When, in the middle of the worst economic crisis in decades, the president has to answer a question at a press conference about Alex Rodriguez, you know the hysteria about steroids in baseball has gotten out of hand. With all the foaming at the mouth and pious pontificating going on the last few days, one would think that before the scandal, our national pastime was some sort of Garden of Eden, unsullied by the A-Rods and Barrys and Cansecos who have besmirched the game's reputation. How quickly we forget.
Baseball players have cheated to gain an edge since probably about a minute after the first rule book was written. And Major League Baseball - not to mention the Hall Of Fame - has been littered with its share of crooks, scoundrels, and just plain unsavory folks since its inception.
Do we not remember the cocaine scandal that rocked the game in the '80s? Did anyone propose taking away Keith Hernandez's powder-covered MVP award? Who put an asterisk next to the bases Tim Raines stole headfirst because he didn't want to break the vial of toot in his back pocket? Nobody, that's who.
Amphetamines, or "greenies," have been a part of the game since at least the late '40s. It's been illegal to obtain them without a prescription since 1970, even though they weren't banned from baseball until 2006. It's been estimated that at least half the players in the majors took uppers at one time or another to gain the same kind of edge that steroid users sought. But who's saying we should stick a big green asterisk next to the Hall Of Fame plaque of Ralph Kiner, an admitted pill popper? Or, for that matter, Willie Mays and Willie Stargell, both of whom have been linked to amphetamine use during their playing days? Not a soul.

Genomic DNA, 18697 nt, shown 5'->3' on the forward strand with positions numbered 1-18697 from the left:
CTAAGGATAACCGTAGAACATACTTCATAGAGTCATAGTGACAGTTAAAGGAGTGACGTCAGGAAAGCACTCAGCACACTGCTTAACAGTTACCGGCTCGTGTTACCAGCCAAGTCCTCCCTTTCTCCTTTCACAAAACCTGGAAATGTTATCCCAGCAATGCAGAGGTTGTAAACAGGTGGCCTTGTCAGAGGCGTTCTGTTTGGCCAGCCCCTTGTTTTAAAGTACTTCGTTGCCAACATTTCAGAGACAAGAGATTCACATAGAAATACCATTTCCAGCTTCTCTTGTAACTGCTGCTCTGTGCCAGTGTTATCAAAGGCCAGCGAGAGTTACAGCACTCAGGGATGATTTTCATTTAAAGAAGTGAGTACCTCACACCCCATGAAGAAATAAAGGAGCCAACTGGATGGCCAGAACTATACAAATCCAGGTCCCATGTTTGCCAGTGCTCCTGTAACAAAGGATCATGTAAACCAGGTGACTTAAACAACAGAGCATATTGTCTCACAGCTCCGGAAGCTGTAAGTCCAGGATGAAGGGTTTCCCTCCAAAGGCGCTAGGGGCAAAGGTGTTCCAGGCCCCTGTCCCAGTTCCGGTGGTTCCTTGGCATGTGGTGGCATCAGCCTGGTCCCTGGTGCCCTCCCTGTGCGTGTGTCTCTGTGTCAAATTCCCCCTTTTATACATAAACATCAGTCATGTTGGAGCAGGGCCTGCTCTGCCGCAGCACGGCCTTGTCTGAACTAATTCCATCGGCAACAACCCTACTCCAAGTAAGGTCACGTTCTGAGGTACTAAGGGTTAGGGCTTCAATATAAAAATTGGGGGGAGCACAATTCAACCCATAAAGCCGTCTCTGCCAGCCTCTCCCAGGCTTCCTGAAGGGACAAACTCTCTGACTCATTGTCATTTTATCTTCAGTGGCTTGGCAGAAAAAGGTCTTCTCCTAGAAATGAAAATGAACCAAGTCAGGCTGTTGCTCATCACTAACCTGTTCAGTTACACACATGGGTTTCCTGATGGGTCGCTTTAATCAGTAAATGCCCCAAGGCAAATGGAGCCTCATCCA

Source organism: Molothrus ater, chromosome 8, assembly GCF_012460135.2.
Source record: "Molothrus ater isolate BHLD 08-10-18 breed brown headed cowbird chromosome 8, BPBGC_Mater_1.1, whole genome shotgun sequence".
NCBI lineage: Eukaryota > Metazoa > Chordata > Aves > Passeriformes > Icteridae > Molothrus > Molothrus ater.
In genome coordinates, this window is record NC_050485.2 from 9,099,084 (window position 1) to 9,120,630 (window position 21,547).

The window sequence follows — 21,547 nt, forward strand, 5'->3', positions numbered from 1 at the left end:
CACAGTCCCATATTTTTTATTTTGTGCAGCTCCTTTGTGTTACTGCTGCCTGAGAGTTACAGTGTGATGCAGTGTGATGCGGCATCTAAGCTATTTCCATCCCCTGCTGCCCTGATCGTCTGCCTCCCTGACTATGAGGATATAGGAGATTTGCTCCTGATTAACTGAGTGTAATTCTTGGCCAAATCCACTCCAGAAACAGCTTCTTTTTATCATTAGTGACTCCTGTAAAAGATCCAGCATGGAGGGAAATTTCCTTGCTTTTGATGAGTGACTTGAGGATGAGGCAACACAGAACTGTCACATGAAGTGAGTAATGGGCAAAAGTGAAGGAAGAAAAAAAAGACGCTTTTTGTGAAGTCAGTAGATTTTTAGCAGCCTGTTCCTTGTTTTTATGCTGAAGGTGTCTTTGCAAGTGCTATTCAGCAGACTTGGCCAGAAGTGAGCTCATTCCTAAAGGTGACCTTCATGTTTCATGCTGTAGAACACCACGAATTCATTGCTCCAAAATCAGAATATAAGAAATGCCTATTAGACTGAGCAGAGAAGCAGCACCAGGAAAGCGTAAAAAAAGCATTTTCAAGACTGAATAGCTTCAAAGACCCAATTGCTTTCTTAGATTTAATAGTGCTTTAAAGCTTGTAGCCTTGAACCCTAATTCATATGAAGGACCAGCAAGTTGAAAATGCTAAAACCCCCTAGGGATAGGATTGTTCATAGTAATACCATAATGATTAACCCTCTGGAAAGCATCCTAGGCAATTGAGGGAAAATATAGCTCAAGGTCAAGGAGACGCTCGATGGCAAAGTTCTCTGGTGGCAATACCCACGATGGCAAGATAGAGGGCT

Why are pitchers Gaylord Perry, who slicked the ball up with whatever he could get his pitching fingers on, and Whitey Ford, who copped to nicking the ball with his wedding ring, not being de-Hall Of Famed for using illegal means to gain an advantage over their fellow players? Because they were lovable scamps while A-Rod and Barry aren't popular in the clubhouse?
And shouldn't there be an asterisk next to the stats of every pre-1947 player? I mean, talk about steroids all you want, but not having to play against black players is the ultimate unfair advantage. None of Babe Ruth's 714 home runs were hit off legendary Negro League hurlers like Satchel Paige or Slim Jones or Smoky Joe Williams. Doesn't that disqualify him for ... well, for something?
To pretend that steroids are the scourge that ruined baseball is simply silly. The only reason the hallowed greats of bygone eras will stay hallowed is that there are no urine tests around to de-mystify them. And it's just plain silly to think that by keeping a handful of players out of Cooperstown, the game's integrity is re-established and the slate is somehow wiped clean.
You can't rewrite history. You can't unplay those games, or remove those tainted home runs and strikeouts from the record. If the now-infamous 2003 tests are to be believed, more than one out of every seven players was ingesting something illegal that year. Which means that at every single game, at least a couple of players on the field were cheating. What are baseball writers going to do, pretend that major league baseball didn't exist in the '90s and the first part of this decade?
The rules are now in place to help ensure the guys on the field are playing clean. So let's stop with the asterisk-laden statistics, the ostracism of first-rank ballplayers, and the holier-than-thou attitude in general. It's time to move on.